First woman rabbi since WWII ordained
Germany’s first woman rabbi since World War II was ordained on Thursday in Berlin, marking another milestone in the resurgence of Jewish life in the country that perpetrated the Holocaust.
The last woman rabbi ordained in Germany, Regina Jonas – who is also thought to have been the first worldwide – was murdered in Auschwitz, the Nazi death camp where an estimated one million Jews died.
On Thursday, Alina Treiger, 31, who was born in Ukraine but moved to Berlin in 2001, was ordained alongside two fellow students before an audience that included President Christian Wulff and 30 top rabbis – including some women – from around the world.
However, she will not recognised as a rabbi by orthodox Jews, who reject the ordination of women.
Treiger said at a press conference that she found it somewhat irritating that there was so much hype around her appointment, according to daily Berliner Morgenpost.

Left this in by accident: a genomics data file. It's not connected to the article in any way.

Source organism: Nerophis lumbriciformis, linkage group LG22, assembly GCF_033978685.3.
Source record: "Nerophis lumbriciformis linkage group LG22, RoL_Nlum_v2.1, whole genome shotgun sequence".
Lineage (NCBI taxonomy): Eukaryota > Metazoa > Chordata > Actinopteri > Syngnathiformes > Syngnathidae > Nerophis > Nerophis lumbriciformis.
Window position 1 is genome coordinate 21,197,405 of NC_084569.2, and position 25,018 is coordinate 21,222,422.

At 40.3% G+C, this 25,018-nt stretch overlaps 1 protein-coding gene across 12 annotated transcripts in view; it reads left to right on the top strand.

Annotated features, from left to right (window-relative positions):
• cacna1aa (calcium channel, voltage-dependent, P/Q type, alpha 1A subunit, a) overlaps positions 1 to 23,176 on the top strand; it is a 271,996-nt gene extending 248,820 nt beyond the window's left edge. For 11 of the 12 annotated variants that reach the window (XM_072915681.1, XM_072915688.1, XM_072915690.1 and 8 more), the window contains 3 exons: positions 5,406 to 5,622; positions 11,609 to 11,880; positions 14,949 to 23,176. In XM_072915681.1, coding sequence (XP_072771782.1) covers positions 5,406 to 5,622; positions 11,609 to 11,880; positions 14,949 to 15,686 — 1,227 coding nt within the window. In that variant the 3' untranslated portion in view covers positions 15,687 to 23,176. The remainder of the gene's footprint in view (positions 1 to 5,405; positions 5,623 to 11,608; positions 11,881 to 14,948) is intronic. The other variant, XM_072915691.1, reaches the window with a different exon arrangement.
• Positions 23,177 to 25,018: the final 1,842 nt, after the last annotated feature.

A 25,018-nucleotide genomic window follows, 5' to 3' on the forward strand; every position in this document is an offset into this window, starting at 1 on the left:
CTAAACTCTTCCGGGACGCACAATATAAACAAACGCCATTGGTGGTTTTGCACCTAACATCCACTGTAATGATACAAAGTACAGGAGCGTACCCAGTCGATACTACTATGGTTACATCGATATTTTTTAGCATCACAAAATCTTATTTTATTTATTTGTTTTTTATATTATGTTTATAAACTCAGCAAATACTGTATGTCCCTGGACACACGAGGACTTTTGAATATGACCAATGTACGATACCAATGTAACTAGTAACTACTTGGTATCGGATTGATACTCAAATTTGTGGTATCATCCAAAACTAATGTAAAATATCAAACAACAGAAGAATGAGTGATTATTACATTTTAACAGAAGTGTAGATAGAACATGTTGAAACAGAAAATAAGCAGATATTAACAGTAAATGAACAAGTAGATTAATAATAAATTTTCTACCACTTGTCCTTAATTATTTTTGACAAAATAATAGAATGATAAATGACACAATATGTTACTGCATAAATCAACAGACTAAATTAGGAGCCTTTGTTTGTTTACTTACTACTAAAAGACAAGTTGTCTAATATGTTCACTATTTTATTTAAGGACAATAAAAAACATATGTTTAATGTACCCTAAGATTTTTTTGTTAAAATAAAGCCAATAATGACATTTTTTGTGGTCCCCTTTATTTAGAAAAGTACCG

“I am annoyed; I haven’t actually done anything yet,” she said. “It’s only important that a rabbi is good. It’s not important whether it’s a man or a woman.”
Treiger will now lead the Jewish communities in the cities of Oldenburg and Delmenhorst in Lower Saxony. She said youth work was important to her. Jewish life had to go on in a country that had once resolved to exterminate Jews.
“The Holocaust is for us a case of working through the grief process,” she said.
The Holocaust claimed the life of her predecessor Jonas, who was ordained in 1935 in Offenbach. She was transported to Auschwitz death camp and murdered there in 1944.
Treiger was born in 1979 in then-Soviet Ukraine, where communism prevented religion from playing any public role in life.
But after communism collapsed, Treiger went to Moscow at the age of 18 and studied social work. She then came to Berlin in 2001 and went on to study at the liberal Jewish seminary, the Abraham Geiger College in Potsdam. She learned German as well as Hebrew and completed her studies in Israel.